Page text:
AAA2021 Virtual Conference

1-3 December 2021

Artwork by Maddy Hope-Hodgetts.  Find out more

Plenary Session: Reconciliation and Working Together

In AAA we commenced our journey in reconciliation with our Reconciliation Action Plan (RAP) in 2018. We submitted our plan to Reconciliation Australia and had our proposal accepted. We have spent the years since then planning our implementation phase. As part of our RAP commitment, we planned a “Working Together” themed conference.  At the conference we had hoped to bring Aboriginal and Torres Strait Islander collaborators, colleagues and friends to Darwin to help us celebrate our ongoing relationships, to reflect on our practice, ask some challenging questions, and to start to plan a shared future.

Although we cannot be in Darwin this year, it’s still important that we take these steps, so that that in 2022 we may celebrate coming through some difficult years in regard to heritage, research direction and activity, and other broader social issues.

In this first keynote session of our online conference in 2021, we have invited a number of eminent members of AAA to speak personally of their experiences in archaeology and what it has meant to “Work Together” over long periods. Matthew Spriggs and Lynette Russell review the early history of Aboriginal involvement in archaeology in Australia, commencing as far back as the 1830s.  They argue that Aboriginal knowledge has been a part of archaeology in all stages of the history of the discipline. Paul Tacon takes up this theme in his review of 40 years of doing rock art research.  Like Matthew and Lynette, Paul reflects on the early years of collaborative research in many parts of Australia, and how this collaboration has continued to the present day. Sharon Sullivan and Sharon Hodgetts also consider the importance of having archaeologists and Aboriginal Traditional Owners working together in achieving shared management goals for heritage. They review the long history of heritage management collaboration in NSW from the initial focus entirely on the archaeological value of sites, which ignored Aboriginal perspectives, to the current measures that are a vast improvement on the 1960s, but are not quite all the way there yet.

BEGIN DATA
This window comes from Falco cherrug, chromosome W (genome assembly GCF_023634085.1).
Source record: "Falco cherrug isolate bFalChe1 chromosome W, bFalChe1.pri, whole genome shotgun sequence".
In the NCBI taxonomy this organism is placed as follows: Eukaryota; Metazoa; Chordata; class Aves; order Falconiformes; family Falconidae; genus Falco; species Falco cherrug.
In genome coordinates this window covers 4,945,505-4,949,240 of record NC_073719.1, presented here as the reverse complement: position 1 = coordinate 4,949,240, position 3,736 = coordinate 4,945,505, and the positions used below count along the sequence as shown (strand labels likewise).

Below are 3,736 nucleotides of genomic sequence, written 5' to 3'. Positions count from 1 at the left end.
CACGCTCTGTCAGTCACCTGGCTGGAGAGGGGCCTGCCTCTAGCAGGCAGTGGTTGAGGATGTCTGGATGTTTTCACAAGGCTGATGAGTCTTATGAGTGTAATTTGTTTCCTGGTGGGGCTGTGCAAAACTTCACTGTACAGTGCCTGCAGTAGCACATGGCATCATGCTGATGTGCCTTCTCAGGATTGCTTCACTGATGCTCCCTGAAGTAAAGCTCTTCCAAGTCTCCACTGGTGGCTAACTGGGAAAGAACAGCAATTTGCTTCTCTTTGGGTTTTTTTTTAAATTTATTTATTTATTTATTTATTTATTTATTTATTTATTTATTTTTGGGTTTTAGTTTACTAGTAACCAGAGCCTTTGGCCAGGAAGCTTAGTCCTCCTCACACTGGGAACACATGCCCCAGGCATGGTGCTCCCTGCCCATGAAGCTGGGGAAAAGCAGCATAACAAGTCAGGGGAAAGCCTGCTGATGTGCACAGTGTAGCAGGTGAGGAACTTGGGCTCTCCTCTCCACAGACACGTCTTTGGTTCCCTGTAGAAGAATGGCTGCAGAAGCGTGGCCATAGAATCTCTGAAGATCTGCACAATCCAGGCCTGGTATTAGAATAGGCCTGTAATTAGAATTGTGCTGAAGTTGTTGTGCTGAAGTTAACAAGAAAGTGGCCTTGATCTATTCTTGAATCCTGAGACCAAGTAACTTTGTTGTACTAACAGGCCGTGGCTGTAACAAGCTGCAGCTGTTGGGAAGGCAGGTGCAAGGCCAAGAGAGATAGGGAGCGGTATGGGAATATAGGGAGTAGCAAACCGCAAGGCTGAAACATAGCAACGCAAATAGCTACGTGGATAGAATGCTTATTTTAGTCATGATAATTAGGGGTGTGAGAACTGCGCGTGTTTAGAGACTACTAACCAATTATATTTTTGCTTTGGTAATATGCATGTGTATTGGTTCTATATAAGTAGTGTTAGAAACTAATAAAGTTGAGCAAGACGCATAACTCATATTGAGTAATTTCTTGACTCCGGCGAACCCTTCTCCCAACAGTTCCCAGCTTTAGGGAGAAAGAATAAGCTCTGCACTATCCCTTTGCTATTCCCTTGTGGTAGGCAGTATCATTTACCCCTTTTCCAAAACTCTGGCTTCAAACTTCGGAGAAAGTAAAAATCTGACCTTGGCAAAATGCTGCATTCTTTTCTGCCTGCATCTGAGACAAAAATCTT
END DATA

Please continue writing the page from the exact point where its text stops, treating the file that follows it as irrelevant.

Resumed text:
Certainly there have been times of conflict in the past, when Traditional Owners and archaeologists have not always seen eye to eye on research and heritage goals and objectives.  But in this session, we focus on the achievements made over the many long years of collaboration, and the positive results of reconciled methodologies and shared outcomes.

Professor Matthew Spriggs

Professor Matthew Spriggs

Australian National University

Professor Lynette Russell

Professor Lynette Russell

Monash University

Professor Paul Tacon

Professor Paul Tacon

Griffith University

Professor Sharon Sullivan

Professor Sharon Sullivan

Bywater Farm, Argents Hill

Sharon Hodgetts

Sharon Hodgetts

Wiradjuri-Wangaaypuwan Woman, Forestry Corporation NSW and University of New England

Professor Annie Ross

Associate Professor Annie Ross

The University of Queensland

Dr Michael Slack

Dr Michael Slack

Scarp Archaeology

Flagship Session: Truth Telling

This flagship session will be presented in the format of casual conversation, or yarn, in a semi-formal atmosphere with guests who have been invited to join Dr Kellie Pollard about truth-telling under the Australian Archaeology Association conference theme of ‘Reconciliation’. Dr Pollard will open with a short presentation about the notion of truth-telling at the global level before tracking back to its development and currency in Australia. Led by Dr Pollard the invited guests will then have a general discussion about different aspects of truth-telling in Australia. And then the conversation will transition to a discussion about the book Dark Emu and its portrayal of Aboriginal socioeconomic organisation in Australia.